The air cargo industry is expecting “brisk business” in the remaining months of the year as demand continues to increase and aircraft capacity improves
Philippine Multimodal Transport and Logistics Association, Inc. president Marilyn Alberto said the outlook is due to increasing e-commerce traffic and capacity and schedule problems in ocean freight
Freight forwarders are also now handling other types of shipments not usually shipped via air
Capacity in general has improved compared to last year but the situation remains fluid
Increased demand will keep rates high
The air cargo industry is expecting “brisk business” in the remaining months of the year as demand continues to increase and aircraft capacity improves, according to an executive of the Philippine Multimodal Transport and Logistics Association, Inc. (PMTLAI).
PMTLAI president Marilyn Alberto, in an email to PortCalls, said the outlook is not only due to the continuing increase in e-commerce traffic but also to a shift in greater use of airfreight mode from seafreight.
Pandemic-induced restrictions have caused widespread problems for the ocean freight sector, including capacity and scheduling issues and port congestion which have bumped up freight rates.
Alberto noted freight forwarders are also now handling other types of shipments not typically shipped via air. One such example is wire harness, a key component in the automotive industry which would have been normally transported by sea. Since the pandemic, Alberto said many charter flights have carried the commodity to Canada and the United States.
Airfreight capacity in general has likewise improved from last year when historic declines in space were seen as airlines cancelled flights due to global and local travel restrictions imposed to curb the COVID-19 pandemic.
Alberto noted, however, that “the situation is very fluid depending on developments happening in each country.”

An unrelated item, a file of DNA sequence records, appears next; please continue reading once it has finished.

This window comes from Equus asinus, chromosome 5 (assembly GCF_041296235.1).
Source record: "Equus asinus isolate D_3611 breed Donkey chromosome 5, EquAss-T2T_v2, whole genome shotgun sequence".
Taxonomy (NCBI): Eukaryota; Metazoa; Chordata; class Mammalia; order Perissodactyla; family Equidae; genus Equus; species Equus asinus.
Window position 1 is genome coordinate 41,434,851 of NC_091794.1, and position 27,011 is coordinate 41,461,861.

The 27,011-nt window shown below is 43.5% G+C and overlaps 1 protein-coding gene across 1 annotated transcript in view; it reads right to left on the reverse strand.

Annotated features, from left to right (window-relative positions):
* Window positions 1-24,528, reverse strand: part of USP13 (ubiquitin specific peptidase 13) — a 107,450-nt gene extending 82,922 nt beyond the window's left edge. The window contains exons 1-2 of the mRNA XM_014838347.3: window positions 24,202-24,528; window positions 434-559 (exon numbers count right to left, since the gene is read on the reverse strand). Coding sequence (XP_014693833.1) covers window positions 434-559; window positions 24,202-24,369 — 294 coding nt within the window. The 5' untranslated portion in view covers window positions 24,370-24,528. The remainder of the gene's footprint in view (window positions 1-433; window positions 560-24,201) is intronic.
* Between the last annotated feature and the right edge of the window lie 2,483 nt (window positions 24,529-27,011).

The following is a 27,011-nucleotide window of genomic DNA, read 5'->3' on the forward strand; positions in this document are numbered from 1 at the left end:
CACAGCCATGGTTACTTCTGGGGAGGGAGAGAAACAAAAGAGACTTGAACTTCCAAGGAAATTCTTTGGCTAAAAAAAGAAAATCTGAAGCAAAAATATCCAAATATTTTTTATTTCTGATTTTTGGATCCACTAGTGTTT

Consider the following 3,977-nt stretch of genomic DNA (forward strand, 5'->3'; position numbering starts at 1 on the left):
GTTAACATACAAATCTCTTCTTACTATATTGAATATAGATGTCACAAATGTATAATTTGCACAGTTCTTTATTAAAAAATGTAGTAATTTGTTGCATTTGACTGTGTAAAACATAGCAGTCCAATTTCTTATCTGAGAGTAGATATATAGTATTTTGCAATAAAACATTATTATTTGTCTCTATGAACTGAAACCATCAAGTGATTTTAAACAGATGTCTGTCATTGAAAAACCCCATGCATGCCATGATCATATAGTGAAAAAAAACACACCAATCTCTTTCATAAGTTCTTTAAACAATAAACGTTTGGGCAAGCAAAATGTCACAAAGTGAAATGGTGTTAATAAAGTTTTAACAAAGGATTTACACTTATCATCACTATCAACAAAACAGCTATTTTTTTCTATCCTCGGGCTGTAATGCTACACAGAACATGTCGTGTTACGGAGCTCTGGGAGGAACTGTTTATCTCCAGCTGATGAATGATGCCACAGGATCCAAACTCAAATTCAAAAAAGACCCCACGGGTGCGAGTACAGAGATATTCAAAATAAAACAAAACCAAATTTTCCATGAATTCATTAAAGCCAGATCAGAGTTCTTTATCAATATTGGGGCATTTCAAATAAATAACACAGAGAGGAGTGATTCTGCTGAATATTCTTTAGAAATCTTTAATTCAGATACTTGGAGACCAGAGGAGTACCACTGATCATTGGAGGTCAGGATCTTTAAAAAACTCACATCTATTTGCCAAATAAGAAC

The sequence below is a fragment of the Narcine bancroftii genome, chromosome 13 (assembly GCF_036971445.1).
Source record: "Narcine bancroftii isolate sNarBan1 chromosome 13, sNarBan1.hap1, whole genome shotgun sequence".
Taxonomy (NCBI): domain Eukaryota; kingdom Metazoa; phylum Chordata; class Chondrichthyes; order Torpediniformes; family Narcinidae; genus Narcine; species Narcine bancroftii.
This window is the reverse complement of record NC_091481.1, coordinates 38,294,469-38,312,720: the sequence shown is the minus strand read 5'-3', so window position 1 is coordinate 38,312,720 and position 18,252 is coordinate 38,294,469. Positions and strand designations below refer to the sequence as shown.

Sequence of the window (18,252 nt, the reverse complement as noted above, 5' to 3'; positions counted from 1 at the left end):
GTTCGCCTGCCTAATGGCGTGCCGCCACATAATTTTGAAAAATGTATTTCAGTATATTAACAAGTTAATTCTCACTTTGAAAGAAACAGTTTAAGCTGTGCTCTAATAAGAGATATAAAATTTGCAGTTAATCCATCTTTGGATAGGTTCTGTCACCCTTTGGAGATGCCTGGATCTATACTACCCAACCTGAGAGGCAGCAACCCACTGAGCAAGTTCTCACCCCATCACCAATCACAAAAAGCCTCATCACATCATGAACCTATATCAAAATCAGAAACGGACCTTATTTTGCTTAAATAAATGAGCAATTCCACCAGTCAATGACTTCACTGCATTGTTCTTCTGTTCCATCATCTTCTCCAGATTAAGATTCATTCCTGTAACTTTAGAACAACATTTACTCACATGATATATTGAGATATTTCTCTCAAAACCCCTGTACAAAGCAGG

For example, she said the surge in COVID-19 cases in China, particularly due to the Delta variant, resulted in the shortage of terminal workers in Shanghai Pudong International Airport, the world’s third busiest airport by cargo traffic. As of August 18, there have been instances of freighter flights cancelled, bulk space cargo not accepted by airport ground handling agents, and some flights departing with only half their load or even empty.
Notable, too, were the huge cargo backlog seen to last for weeks, and the rising cargo and terminal handling charges.
In the Philippines, more flights have resumed compared to last year but schedules are dependent on the changing quarantine restrictions and protocols imposed by the national and local government units.
Asked whether vaccine shipments are affecting capacity and competing for space on flights, Alberto said this has not been the case so far.
Rates in general though remain high due to increased demand.
Airlines have estimated that air travel will not recover until 2024, which Alberto earlier equated to “the time we have to wait before we can enjoy better rates from airlines.” She added some industry players no longer expect rates to return to pre-pandemic levels.
Meanwhile, the PMTLAI president said they expect airlines to put more focus on cargo services. Most airlines have been recording higher cargo revenues, offsetting significant declines in passenger revenues stemming from travel restrictions.
Still, a rush to acquiring freighters may not be in the immediate horizon with airlines possibly first choosing to convert passenger aircraft into cargo carriers.
Alberto said that last year, airfreight forwarders used a significant number of “preighters,” or passenger aircraft used as freighters, as well as cabin flights, to carry cargo and augment capacity of freighters. – Roumina Pablo